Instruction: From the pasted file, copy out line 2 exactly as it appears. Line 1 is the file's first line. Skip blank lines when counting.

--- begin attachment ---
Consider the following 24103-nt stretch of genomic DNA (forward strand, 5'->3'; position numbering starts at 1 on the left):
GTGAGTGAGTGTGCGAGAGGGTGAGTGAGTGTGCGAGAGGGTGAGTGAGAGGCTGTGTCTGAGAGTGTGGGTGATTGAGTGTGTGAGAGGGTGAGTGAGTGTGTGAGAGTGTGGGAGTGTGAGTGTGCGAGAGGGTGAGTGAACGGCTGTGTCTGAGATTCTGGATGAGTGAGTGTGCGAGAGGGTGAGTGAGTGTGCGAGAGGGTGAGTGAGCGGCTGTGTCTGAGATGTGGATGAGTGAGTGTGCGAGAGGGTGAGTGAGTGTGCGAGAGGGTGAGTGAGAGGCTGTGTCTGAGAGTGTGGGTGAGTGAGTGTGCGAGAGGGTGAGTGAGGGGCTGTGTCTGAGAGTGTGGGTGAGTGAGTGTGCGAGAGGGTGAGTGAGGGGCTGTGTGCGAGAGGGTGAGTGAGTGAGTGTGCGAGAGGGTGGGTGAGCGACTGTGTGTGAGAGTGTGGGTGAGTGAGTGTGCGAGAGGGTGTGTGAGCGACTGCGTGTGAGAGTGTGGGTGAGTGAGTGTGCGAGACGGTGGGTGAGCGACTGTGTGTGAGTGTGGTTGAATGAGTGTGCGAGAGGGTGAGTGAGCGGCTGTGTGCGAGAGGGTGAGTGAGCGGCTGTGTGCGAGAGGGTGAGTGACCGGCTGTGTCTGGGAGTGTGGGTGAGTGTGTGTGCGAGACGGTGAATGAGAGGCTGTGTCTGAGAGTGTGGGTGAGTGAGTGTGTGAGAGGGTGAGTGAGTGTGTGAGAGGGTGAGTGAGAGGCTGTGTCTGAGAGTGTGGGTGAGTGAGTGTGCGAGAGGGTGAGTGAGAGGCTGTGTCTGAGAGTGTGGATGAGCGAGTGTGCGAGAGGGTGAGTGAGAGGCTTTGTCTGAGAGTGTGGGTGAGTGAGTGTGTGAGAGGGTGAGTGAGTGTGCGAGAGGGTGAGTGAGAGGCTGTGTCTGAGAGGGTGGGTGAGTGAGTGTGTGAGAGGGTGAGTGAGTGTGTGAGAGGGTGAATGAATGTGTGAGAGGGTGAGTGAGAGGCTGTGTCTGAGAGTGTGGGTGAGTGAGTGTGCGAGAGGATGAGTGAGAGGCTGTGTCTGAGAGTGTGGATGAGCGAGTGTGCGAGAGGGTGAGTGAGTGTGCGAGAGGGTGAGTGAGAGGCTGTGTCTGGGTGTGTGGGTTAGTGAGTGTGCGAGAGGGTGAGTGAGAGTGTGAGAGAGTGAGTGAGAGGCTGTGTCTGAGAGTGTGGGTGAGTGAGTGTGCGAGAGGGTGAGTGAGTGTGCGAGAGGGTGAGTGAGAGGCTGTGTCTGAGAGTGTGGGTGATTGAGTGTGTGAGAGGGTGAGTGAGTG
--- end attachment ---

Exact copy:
GTGAGTGAGTGTGCGAGAGGGTGAGTGAGTGTGCGAGAGGGTGAGTGAGAGGCTGTGTCTGAGAGTGTGGGTGATTGAGTGTGTGAGAGGGTGAGTGAGTGTGTGAGAGTGTGGGAGTGTGAGTGTGCGAGAGGGTGAGTGAACGGCTGTGTCTGAGATTCTGGATGAGTGAGTGTGCGAGAGGGTGAGTGAGTGTGCGAGAGGGTGAGTGAGCGGCTGTGTCTGAGATGTGGATGAGTGAGTGTGCGAGAGGGTGAGTGAGTGTGCGAGAGGGTGAGTGAGAGGCTGTGTCTGAGAGTGTGGGTGAGTGAGTGTGCGAGAGGGTGAGTGAGGGGCTGTGTCTGAGAGTGTGGGTGAGTGAGTGTGCGAGAGGGTGAGTGAGGGGCTGTGTGCGAGAGGGTGAGTGAGTGAGTGTGCGAGAGGGTGGGTGAGCGACTGTGTGTGAGAGTGTGGGTGAGTGAGTGTGCGAGAGGGTGTGTGAGCGACTGCGTGTGAGAGTGTGGGTGAGTGAGTGTGCGAGACGGTGGGTGAGCGACTGTGTGTGAGTGTGGTTGAATGAGTGTGCGAGAGGGTGAGTGAGCGGCTGTGTGCGAGAGGGTGAGTGAGCGGCTGTGTGCGAGAGGGTGAGTGACCGGCTGTGTCTGGGAGTGTGGGTGAGTGTGTGTGCGAGACGGTGAATGAGAGGCTGTGTCTGAGAGTGTGGGTGAGTGAGTGTGTGAGAGGGTGAGTGAGTGTGTGAGAGGGTGAGTGAGAGGCTGTGTCTGAGAGTGTGGGTGAGTGAGTGTGCGAGAGGGTGAGTGAGAGGCTGTGTCTGAGAGTGTGGATGAGCGAGTGTGCGAGAGGGTGAGTGAGAGGCTTTGTCTGAGAGTGTGGGTGAGTGAGTGTGTGAGAGGGTGAGTGAGTGTGCGAGAGGGTGAGTGAGAGGCTGTGTCTGAGAGGGTGGGTGAGTGAGTGTGTGAGAGGGTGAGTGAGTGTGTGAGAGGGTGAATGAATGTGTGAGAGGGTGAGTGAGAGGCTGTGTCTGAGAGTGTGGGTGAGTGAGTGTGCGAGAGGATGAGTGAGAGGCTGTGTCTGAGAGTGTGGATGAGCGAGTGTGCGAGAGGGTGAGTGAGTGTGCGAGAGGGTGAGTGAGAGGCTGTGTCTGGGTGTGTGGGTTAGTGAGTGTGCGAGAGGGTGAGTGAGAGTGTGAGAGAGTGAGTGAGAGGCTGTGTCTGAGAGTGTGGGTGAGTGAGTGTGCGAGAGGGTGAGTGAGTGTGCGAGAGGGTGAGTGAGAGGCTGTGTCTGAGAGTGTGGGTGATTGAGTGTGTGAGAGGGTGAGTGAGTG